Covid-19 threatens to cripple medicine supply lines bringing China, India dependency into sharp relief

Should pharma be panicking over the Coronavirus and Drug Shortages? Intersys Risk Director Catherine Geyman evaluates the tough choices facing pharma.

Chinese flag with lot of medical pills

The epidemic has raised criticisms of the dependence on overseas supplies for our medicines, in particular active pharmaceutical ingredients (APIs) and generics in the pharma industry. The Economist’s recent piece, for instance, suggested that prior to Covid-19, there was widespread complacency.

“Until about the third week of January, only a few pharmaceutical executives, drug-safety inspectors and dogged China hawks cared that a large share of the world’s supply of antibiotics depends on a handful of Chinese factories,” its article opened, before continuing in similar vein.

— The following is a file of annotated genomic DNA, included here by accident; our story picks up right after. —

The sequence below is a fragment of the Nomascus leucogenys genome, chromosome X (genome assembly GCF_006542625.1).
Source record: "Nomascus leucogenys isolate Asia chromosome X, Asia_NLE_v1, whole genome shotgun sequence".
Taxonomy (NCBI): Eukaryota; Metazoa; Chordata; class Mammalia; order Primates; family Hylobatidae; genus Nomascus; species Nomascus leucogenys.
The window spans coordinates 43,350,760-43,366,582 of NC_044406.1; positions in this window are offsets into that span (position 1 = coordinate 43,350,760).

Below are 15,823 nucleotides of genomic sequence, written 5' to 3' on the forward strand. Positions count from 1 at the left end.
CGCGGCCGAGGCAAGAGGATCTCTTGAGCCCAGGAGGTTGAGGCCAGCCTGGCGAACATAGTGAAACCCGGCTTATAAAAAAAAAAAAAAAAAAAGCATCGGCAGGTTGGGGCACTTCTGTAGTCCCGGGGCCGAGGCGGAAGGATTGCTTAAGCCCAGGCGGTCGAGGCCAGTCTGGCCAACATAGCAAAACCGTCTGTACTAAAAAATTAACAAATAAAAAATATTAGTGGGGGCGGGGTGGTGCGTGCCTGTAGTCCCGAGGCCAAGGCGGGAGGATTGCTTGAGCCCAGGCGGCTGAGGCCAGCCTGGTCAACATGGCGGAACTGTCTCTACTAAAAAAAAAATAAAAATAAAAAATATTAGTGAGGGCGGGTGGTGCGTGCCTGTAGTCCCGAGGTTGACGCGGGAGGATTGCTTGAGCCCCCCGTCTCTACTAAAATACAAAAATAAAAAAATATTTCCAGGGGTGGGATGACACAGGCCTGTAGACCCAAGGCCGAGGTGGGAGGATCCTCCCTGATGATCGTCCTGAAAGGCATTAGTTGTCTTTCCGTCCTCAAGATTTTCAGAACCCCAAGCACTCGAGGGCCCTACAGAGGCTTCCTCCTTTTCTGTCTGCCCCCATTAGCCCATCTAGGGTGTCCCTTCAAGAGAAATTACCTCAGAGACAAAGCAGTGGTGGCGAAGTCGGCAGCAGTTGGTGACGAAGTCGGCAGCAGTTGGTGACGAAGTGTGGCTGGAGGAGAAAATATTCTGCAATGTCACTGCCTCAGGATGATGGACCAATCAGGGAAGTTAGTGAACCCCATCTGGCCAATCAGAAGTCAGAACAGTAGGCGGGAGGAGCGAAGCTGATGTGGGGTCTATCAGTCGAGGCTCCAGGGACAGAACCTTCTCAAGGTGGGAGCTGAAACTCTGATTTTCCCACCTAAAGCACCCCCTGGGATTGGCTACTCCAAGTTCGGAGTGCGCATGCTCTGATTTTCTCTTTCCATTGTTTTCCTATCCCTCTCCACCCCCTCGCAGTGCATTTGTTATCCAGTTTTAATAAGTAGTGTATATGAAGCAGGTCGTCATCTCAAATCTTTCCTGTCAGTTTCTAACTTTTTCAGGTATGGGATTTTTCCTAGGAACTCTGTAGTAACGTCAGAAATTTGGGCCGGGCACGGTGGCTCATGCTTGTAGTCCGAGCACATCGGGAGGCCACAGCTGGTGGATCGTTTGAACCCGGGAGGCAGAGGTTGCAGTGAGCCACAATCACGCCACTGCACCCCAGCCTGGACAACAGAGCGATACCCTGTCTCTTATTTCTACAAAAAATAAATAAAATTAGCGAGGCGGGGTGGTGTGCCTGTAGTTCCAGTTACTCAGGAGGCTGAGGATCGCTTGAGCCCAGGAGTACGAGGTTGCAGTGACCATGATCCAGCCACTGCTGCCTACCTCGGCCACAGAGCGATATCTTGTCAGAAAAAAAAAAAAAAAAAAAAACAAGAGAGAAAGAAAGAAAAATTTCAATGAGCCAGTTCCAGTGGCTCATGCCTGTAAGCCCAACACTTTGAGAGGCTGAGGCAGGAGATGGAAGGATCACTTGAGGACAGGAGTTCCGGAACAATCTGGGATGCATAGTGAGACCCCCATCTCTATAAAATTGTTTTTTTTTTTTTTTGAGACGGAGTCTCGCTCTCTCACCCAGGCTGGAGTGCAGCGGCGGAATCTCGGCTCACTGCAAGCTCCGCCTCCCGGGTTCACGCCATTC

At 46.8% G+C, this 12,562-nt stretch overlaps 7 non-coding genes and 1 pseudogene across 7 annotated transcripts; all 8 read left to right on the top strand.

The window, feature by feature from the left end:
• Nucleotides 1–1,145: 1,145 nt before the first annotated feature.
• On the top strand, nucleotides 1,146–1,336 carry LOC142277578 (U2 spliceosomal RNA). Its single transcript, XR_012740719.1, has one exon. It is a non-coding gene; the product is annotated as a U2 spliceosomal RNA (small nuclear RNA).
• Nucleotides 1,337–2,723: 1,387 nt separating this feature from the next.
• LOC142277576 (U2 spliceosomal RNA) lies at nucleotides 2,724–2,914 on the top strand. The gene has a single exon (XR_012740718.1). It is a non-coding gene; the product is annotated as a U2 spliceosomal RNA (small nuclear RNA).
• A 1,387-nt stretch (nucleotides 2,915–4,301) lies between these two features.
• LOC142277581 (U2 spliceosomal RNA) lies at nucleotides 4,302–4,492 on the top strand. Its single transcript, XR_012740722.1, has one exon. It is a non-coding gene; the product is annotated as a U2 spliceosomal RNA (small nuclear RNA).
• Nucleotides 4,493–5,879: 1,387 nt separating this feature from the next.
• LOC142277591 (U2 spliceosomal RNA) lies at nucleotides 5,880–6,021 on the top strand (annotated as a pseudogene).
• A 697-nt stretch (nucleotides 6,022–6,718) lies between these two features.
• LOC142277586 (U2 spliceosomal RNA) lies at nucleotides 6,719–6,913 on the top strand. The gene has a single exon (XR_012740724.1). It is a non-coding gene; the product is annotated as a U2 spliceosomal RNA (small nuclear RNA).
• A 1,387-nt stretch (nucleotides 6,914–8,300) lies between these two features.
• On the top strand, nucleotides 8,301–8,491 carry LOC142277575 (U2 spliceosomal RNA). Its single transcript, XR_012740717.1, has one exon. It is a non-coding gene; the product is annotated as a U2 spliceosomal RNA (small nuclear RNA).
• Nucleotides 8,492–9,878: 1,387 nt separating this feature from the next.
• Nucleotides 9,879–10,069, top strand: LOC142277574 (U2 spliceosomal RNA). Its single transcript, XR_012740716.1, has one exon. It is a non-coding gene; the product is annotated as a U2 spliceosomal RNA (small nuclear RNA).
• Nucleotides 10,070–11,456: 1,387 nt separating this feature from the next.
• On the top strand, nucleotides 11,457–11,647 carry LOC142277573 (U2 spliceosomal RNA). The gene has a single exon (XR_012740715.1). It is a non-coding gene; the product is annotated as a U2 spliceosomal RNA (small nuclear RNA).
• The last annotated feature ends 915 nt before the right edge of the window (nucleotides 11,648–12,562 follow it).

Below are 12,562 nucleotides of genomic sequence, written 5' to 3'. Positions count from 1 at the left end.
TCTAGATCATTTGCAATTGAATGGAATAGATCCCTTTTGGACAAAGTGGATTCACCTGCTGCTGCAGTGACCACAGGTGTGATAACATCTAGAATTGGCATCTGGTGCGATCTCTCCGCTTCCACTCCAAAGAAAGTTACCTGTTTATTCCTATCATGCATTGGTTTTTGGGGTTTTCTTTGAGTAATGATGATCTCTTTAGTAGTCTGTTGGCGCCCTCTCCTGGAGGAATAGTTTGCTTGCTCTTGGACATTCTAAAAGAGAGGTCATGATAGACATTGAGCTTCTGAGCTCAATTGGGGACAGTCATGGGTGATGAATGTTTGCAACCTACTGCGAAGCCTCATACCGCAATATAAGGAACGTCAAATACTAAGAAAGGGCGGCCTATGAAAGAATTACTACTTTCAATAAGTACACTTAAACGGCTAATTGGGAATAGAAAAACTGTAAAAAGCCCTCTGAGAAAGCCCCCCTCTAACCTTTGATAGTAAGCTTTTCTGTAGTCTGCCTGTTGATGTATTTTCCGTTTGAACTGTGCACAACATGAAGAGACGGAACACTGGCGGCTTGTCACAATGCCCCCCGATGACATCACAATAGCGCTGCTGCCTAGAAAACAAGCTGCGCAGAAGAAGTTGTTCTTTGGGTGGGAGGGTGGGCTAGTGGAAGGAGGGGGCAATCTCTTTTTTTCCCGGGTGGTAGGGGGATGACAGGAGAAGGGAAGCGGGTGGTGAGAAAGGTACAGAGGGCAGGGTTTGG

Nor is it just industry outsiders. This week, the chairman of India’s Pharmaceuticals Export Promotion Council of India (Pharmexcil) said Europe was panicking following its government’s decision to restrict exports of 26 APIs (mainly to protect domestic supplies): “[W]e control almost 26% of the European formulations in the generic space. So they are panicking,” said Dinesh Dua.

This is unfair, however – at least as far as the pharma industry goes (and for quite a few others). It is not just a “few” executives who have been concerned about the reliance on China and India for APIs. Many European and US pharma supply chain managers have worried about it for years.

Governments, too, have noted the reliance on China with concern. Last year, a hearing of the U.S.-China Economic And Security Review Commission in Congress considered this very issue. Senator James M. Talent provided a concise summary: “According to the Food and Drug Administration, 13.4 percent of U.S. drugs and biologic imports are from China, as well as 39.3 percent of medical device imports, making China one of America's top sources for medical products. These numbers understate significantly the true sourcing of health products in China because China is also the primary supplier of precursors for pharmaceutical companies in other countries such as India which, in turn, are major suppliers of finished product to the United States.”